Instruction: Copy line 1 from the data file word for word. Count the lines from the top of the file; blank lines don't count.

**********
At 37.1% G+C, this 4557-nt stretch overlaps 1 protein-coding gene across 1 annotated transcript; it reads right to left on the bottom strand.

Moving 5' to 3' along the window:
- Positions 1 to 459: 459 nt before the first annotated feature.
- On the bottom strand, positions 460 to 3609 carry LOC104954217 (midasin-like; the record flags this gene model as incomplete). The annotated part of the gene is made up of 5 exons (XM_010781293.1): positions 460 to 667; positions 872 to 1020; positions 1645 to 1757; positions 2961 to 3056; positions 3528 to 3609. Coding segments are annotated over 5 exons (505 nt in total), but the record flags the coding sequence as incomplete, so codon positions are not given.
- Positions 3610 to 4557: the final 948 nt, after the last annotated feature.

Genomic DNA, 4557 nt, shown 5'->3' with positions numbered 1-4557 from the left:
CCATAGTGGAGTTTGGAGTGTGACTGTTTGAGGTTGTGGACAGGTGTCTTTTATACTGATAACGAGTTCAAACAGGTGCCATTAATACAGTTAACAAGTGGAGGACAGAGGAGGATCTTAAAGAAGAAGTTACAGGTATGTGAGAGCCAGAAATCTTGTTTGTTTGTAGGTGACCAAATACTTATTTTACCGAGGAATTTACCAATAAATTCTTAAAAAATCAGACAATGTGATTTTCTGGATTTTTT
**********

At 37.1% G+C, this 4557-nt stretch overlaps 1 protein-coding gene across 1 annotated transcript; it reads right to left on the bottom strand.